THIS DISCUSSION IS NOT INTENDED TO FUEL A DEBATE ON WHICH MARTIAL ART IS THE MOST SUPERIOR. RATHER, THE INTENTION HERE IS TO SUGGEST THAT ACTIVELY ENGAGING IN A COMPARISON OF SKILLS DEVELOPS A MARTIAL ART IN A POSITIVE MANNER.
In this view, contemporary Beimo may facilitate a further improvement of the central theories in Wing Chun. In this sense, Beimo is a scientific process of development. However, training for Beimo does not necessarily require that you change your Wing Chun style. It may simply mean that you change your approach to training your style of Wing Chun.
There is often debate within the Wing Chun community whether sparring should be an active component of training and improving Wing Chun skills. There is a dichotomy in opinion. Some argue that Chi Sau is the pinnacle of Wing Chun training and little else is required. In this view, the art is considered too dangerous to practice in sparring or that this very notion waters down the intended purpose of the art as a true fighting system. In contrast, those that do believe in the benefits of sparring are thought to take sparring to the extreme of a pseudo Boxing match—in which the precise theories of Wing Chun are lost in a fierce medley of Boxing or Mixed Martial Arts gloves.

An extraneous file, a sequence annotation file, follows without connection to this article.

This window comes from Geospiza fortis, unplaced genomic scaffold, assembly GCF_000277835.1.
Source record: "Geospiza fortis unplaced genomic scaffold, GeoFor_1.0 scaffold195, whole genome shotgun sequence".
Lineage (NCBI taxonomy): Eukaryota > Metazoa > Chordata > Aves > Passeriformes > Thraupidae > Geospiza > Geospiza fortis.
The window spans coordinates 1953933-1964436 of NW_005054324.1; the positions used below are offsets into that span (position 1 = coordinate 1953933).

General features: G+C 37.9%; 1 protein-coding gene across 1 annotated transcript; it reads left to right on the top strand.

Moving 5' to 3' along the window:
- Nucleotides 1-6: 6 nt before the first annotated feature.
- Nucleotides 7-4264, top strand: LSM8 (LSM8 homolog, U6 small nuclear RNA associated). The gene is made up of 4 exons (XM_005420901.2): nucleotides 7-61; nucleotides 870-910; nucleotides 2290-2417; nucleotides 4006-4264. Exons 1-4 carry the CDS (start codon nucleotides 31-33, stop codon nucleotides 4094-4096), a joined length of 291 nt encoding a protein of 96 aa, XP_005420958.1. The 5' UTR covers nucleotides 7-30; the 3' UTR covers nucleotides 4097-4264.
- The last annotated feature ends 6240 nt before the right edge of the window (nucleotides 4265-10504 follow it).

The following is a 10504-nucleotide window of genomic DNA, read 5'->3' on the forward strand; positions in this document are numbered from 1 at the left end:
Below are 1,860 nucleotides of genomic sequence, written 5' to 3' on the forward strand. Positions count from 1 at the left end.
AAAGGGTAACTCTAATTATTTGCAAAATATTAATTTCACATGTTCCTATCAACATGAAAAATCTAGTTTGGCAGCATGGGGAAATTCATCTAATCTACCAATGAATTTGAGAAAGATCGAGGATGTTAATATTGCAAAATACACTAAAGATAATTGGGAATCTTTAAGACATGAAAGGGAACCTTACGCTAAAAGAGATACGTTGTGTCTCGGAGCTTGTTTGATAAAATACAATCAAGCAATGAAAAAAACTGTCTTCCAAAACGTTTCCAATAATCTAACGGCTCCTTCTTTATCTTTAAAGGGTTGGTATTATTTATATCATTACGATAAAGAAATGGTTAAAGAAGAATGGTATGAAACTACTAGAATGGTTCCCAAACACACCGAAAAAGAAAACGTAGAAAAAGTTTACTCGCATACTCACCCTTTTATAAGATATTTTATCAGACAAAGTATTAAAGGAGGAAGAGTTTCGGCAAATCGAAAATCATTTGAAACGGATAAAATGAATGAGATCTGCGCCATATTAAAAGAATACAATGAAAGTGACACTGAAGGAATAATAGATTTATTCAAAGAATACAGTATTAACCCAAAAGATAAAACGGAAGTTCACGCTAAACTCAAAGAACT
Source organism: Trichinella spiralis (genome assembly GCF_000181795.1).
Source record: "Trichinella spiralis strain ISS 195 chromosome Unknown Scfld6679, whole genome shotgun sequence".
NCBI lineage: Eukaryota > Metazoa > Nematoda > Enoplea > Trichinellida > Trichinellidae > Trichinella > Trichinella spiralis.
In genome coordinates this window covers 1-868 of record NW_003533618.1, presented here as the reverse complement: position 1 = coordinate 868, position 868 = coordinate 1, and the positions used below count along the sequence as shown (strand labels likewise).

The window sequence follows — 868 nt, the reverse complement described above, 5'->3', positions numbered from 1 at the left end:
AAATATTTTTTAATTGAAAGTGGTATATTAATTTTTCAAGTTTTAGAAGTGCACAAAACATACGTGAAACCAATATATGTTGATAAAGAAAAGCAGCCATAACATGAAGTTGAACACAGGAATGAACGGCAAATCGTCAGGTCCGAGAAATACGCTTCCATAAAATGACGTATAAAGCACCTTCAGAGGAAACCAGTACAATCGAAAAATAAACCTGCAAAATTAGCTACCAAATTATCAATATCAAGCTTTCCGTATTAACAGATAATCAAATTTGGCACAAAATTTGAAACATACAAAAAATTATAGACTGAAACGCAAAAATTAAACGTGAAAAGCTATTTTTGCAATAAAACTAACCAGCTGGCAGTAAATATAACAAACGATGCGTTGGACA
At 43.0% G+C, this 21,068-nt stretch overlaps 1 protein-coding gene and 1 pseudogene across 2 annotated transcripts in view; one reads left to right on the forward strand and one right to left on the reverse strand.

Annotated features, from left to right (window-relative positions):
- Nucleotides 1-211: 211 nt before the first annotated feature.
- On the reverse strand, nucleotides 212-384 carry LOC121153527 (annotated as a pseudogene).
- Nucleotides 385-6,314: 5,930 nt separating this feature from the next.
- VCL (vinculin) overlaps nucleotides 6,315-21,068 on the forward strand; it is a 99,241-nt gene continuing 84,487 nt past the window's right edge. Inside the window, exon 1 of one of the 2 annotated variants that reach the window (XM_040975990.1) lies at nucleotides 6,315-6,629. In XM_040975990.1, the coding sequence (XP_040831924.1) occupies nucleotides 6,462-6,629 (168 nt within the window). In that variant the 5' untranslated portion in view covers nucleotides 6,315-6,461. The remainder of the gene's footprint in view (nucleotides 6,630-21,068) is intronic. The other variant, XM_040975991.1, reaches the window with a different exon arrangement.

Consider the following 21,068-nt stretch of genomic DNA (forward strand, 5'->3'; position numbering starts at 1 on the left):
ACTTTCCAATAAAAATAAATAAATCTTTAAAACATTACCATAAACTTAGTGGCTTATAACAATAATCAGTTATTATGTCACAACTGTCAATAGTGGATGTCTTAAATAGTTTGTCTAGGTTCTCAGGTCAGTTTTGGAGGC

While there is a valid argument for both camps, what is required is a compromise between these two viewpoints wherein there is a scientific methodology in which to test and develop generic martial art skills. The objective here is to address how to prepare scientifically for style vs. style comparisons—San Shou or MMA competition. This will require that we firstly address what skills and attributes we should be developing, and secondly how we should be developing such attributes.
The answer lies in the strategy of Wing Chun fighting. What distinguishes Wing Chun from most martial art styles is the attention to detail it promotes. The focus on correct structural integrity, efficiency of movement, and the development of short distance power. These are the concepts that we should be seeking to improve by scientifically testing against a resisting opponent with no knowledge of Wing Chun. If these concepts are valid, then they would hold up to any test regardless of the method of testing. That is, whether tested in a style vs. style comparison.